“… human beings, by changing the inner attitudes of their minds, can change the outer aspects of their lives.”
— William James (1842-1910), American psychologist, philosopher.

This fundamental cause and effect principle of humanity states that improvements in our values are required to produce improvements in behaviors. Unfortunately, there is the temptation to go straight to the behavior, bypassing the beliefs and attitudes.

“If you want to change attitudes, start with a change in behavior. In other words, begin to act the part, as well as you can, of the person you would rather be, the person you most want to become. Gradually, the old, fearful person will fade away.”
— Attributed to: William Glasser (1925- ), American psychiatrist.

While it is accurate to recognize that the roles can be reversed as Glasser proposed, the effect is temporary at best. Real change that sticks, good or bad, comes from new attitudes. To be more precise, real change happens only when beliefs change.

Becoming a professional is an attitude adjustment process that begins by understanding what it means to be a professional, creating a personal vision of professionalism, and aligning one’s values in accordance with that image. Another way to say this is “change on the outside begins on the inside.” Suppose you were to understand professionalism, then claim it as your set of personal values, where would you start to begin your professional tune-up? A good place is with the attitude called “respect” and a person must start by respecting himself.

“Self-respect – that cornerstone of all virtue.”
— John Herschel (1792-1871), English mathematician, astronomer, chemist.

“The way to procure insults is to submit to them. A man meets with no more respect than he exacts.”
— William Hazlitt (1778-1830), English writer.

Professionalism also insists on respect toward others, explained best by “The Golden Rule.”

“For all the law is fulfilled in one word, even in this: ‘You shall love your neighbor as yourself.’”
— Bible, Galatians 5:14

“Just as you want others to do for you, do the same for them.”
— Bible, Luke 6:31

Building professionalism also requires courage, the attitude that conquers fear.

“Courage is rightly esteemed the first of human qualities because, … it is the quality which guarantees all others.”
— Sir Winston Churchill (1874-1965), British Prime Minister. Maxims and Reflections, 2005, p. 169.

Fear is an emotion manufactured in the imagination. The best proof of this is found by observing the differences in what people are afraid of. If fear was instinctive, genetic, or the product of rational thought, shouldn’t we all fear pretty much the same things?

“Some people are afraid of heights. I’m afraid of widths.”
— Steven Wright (1955- ), American comedian, actor, writer.

Fear can be tamed and it can be conquered. History is full of examples of ordinary people who became heroes merely by confronting their fears. How does one take action while in fear’s shadow?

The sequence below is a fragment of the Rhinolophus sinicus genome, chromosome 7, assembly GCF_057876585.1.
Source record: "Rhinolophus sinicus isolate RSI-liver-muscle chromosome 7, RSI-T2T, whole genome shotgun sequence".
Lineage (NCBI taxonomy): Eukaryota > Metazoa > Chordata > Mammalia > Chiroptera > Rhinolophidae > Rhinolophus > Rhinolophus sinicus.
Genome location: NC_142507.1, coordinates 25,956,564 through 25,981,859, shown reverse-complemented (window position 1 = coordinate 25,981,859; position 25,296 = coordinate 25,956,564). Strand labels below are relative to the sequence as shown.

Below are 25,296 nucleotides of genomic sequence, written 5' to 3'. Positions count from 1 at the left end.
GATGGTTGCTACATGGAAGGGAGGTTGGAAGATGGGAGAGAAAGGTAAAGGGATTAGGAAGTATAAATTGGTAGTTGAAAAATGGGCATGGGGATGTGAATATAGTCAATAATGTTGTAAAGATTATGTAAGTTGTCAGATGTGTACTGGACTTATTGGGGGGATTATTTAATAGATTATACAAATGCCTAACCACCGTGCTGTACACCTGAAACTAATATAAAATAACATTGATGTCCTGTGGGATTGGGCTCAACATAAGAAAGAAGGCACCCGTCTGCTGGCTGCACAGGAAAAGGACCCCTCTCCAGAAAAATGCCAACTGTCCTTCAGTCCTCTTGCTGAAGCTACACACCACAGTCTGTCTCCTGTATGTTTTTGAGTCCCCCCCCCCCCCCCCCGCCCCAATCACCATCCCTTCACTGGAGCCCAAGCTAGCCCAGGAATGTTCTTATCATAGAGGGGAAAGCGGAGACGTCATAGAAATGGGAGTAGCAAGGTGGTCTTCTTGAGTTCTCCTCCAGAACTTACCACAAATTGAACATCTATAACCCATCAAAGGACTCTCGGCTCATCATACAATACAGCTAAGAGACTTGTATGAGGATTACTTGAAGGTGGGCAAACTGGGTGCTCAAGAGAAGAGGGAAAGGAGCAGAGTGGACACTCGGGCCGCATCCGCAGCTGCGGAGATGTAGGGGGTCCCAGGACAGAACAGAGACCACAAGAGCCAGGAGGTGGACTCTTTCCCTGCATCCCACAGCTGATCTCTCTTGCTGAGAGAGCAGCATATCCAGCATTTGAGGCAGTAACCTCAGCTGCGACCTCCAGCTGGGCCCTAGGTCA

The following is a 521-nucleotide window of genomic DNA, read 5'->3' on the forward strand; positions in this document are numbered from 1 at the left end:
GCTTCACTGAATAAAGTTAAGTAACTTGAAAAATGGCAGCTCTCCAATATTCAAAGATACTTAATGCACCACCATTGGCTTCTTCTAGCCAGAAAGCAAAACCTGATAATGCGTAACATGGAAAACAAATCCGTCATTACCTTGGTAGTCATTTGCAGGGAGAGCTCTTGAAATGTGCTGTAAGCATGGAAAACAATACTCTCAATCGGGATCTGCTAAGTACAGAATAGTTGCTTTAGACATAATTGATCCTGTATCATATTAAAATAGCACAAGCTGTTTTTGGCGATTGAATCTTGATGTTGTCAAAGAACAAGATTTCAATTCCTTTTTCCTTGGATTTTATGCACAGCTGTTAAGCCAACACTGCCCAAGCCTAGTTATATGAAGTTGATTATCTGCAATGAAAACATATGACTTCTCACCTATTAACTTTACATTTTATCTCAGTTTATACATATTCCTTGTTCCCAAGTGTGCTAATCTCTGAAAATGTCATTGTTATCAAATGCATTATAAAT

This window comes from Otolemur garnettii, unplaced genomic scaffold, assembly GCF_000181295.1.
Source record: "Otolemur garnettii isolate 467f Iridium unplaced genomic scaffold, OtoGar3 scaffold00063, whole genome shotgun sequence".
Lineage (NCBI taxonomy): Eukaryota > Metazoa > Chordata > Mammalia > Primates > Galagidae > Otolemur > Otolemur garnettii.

“Courage is fear that has said its prayers.”
— Dorothy Bernard (1890-1955), American actress of silent movie era.

“Courage is not the absence of fear, but rather the judgment that something else is more important than fear.”
— Attributed to: Ambrose Redmoon (1933-1996), Hippie, writer.

“Feel the Fear and Do It Anyway.”
— Susan Jeffers, Inspirational writer, speaker. < >

It’s time for those who care about professionalism to stop being apathetic about timidity, lack of respect, and other unprofessional attitudes in today’s culture. It’s time to do something about it, one person at a time. Who should be the first person on your list? You! If the adage is true, “actions speak louder than words,” doing nothing more than becoming a living example of professionalism may be all that is needed. If enough people make that choice and commitment, our world will be changed for the better. Life is short — it’s time to get busy.

“Your attitude, not your aptitude, will determine your altitude.”
— Attributed to: Zig Ziglar (1926- ), American author, salesman, and motivational speaker.

“And whatever you do, do it heartily, as to the Lord and not to men,”
— Bible, Colossians 3:23

The longer I live, the more I realize the impact attitude has on life. Attitude to me is more important than facts. It is more important than the past, than education, than money, than circumstances, than failures, than successes, than what other people think or say or do. It is more important than appearance, giftedness or skill. It will make or break a company…a church…a home. The remarkable thing is we have a choice everyday regarding the attitude we will embrace for the day. We cannot change our past. We cannot change the fact that people will act in a certain way. We cannot change the inevitable. The only thing we can do is play on the one string we have, and that is our attitude. I am convinced that life is 10% what happens to me and 90% how I react to it. And so it is with you. We are in charge of our attitudes.
— Attributed to: Charles R. Swindoll (1934- ), evangelical Christian pastor, author, educator, radio preacher.
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God bless,

— CC

[ Index | B=Behavior ]

© Copyright March 2009, Clancy Cross. All rights reserved.
Read more “Clancy’s Quotes” at: